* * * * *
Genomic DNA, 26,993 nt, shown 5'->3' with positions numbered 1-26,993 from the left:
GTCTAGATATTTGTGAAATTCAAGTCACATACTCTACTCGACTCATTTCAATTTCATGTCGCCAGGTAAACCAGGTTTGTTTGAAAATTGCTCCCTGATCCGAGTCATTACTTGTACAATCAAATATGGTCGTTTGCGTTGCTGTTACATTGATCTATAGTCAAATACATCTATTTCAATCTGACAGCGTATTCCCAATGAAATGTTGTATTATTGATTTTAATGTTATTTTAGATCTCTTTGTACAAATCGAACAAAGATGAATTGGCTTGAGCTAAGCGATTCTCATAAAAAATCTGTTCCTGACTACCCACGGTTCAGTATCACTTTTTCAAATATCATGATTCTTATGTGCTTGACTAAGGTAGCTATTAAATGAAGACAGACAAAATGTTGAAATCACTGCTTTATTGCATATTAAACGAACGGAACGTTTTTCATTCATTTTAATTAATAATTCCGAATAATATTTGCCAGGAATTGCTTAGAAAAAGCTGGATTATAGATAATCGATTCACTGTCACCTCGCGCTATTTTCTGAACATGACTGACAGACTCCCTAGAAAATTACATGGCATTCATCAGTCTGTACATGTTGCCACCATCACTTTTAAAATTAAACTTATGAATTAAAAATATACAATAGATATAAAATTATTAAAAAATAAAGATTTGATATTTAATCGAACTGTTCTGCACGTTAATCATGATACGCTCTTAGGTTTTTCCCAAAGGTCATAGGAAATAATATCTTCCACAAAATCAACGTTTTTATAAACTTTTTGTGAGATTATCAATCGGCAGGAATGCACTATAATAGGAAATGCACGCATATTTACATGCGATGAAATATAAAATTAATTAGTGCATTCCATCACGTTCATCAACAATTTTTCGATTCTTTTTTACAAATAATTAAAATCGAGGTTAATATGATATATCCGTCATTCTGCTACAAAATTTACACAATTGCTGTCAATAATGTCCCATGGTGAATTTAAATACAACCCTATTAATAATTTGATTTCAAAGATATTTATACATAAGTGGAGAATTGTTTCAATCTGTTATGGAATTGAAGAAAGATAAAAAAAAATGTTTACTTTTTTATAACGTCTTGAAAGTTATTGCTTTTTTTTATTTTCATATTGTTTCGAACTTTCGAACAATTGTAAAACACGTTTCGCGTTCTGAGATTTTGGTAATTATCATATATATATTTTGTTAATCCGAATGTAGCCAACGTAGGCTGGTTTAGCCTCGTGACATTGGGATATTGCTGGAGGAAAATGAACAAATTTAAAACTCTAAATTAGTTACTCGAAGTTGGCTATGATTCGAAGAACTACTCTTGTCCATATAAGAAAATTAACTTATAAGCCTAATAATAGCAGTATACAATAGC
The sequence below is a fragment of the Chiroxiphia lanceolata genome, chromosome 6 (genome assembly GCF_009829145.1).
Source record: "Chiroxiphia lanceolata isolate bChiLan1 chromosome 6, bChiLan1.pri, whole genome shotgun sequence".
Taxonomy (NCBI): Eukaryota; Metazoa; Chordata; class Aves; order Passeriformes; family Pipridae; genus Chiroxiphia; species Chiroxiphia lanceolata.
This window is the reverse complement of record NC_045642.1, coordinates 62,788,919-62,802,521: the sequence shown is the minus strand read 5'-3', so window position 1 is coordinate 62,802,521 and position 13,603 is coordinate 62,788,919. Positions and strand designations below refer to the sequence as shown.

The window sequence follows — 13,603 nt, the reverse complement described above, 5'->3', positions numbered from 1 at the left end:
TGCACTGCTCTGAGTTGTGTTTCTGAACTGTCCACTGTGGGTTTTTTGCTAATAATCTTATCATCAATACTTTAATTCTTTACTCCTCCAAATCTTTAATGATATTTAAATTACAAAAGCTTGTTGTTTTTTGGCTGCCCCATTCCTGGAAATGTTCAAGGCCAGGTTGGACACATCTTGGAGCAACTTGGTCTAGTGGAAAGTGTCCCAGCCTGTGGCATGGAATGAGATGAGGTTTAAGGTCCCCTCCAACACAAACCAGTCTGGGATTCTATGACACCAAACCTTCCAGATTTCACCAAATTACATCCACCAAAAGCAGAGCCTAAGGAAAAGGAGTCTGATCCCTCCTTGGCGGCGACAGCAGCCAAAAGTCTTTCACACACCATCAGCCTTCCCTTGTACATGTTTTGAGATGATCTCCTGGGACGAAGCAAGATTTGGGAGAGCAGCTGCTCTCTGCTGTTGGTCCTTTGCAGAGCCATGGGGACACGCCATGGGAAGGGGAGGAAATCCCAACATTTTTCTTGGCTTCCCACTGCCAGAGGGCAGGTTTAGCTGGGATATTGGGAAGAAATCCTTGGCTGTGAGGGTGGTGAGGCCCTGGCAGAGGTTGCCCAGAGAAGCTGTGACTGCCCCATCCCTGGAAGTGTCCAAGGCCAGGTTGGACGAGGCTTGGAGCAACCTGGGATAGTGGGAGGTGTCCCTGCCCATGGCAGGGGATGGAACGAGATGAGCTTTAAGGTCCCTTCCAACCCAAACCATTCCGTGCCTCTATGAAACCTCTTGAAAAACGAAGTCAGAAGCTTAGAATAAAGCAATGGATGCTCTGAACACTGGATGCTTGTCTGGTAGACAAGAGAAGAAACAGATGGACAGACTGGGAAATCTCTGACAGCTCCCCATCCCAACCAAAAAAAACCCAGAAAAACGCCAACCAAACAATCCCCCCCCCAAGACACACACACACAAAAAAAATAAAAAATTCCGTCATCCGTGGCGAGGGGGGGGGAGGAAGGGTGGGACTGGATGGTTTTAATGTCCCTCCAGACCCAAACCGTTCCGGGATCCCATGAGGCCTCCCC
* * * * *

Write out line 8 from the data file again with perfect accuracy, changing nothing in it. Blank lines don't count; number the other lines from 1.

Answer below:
TGCACTGCTCTGAGTTGTGTTTCTGAACTGTCCACTGTGGGTTTTTTGCTAATAATCTTATCATCAATACTTTAATTCTTTACTCCTCCAAATCTTTAATGATATTTAAATTACAAAAGCTTGTTGTTTTTTGGCTGCCCCATTCCTGGAAATGTTCAAGGCCAGGTTGGACACATCTTGGAGCAACTTGGTCTAGTGGAAAGTGTCCCAGCCTGTGGCATGGAATGAGATGAGGTTTAAGGTCCCCTCCAACACAAACCAGTCTGGGATTCTATGACACCAAACCTTCCAGATTTCACCAAATTACATCCACCAAAAGCAGAGCCTAAGGAAAAGGAGTCTGATCCCTCCTTGGCGGCGACAGCAGCCAAAAGTCTTTCACACACCATCAGCCTTCCCTTGTACATGTTTTGAGATGATCTCCTGGGACGAAGCAAGATTTGGGAGAGCAGCTGCTCTCTGCTGTTGGTCCTTTGCAGAGCCATGGGGACACGCCATGGGAAGGGGAGGAAATCCCAACATTTTTCTTGGCTTCCCACTGCCAGAGGGCAGGTTTAGCTGGGATATTGGGAAGAAATCCTTGGCTGTGAGGGTGGTGAGGCCCTGGCAGAGGTTGCCCAGAGAAGCTGTGACTGCCCCATCCCTGGAAGTGTCCAAGGCCAGGTTGGACGAGGCTTGGAGCAACCTGGGATAGTGGGAGGTGTCCCTGCCCATGGCAGGGGATGGAACGAGATGAGCTTTAAGGTCCCTTCCAACCCAAACCATTCCGTGCCTCTATGAAACCTCTTGAAAAACGAAGTCAGAAGCTTAGAATAAAGCAATGGATGCTCTGAACACTGGATGCTTGTCTGGTAGACAAGAGAAGAAACAGATGGACAGACTGGGAAATCTCTGACAGCTCCCCATCCCAACCAAAAAAAACCCAGAAAAACGCCAACCAAACAATCCCCCCCCCAAGACACACACACACAAAAAAAATAAAAAATTCCGTCATCCGTGGCGAGGGGGGGGGAGGAAGGGTGGGACTGGATGGTTTTAATGTCCCTCCAGACCCAAACCGTTCCGGGATCCCATGAGGCCTCCCC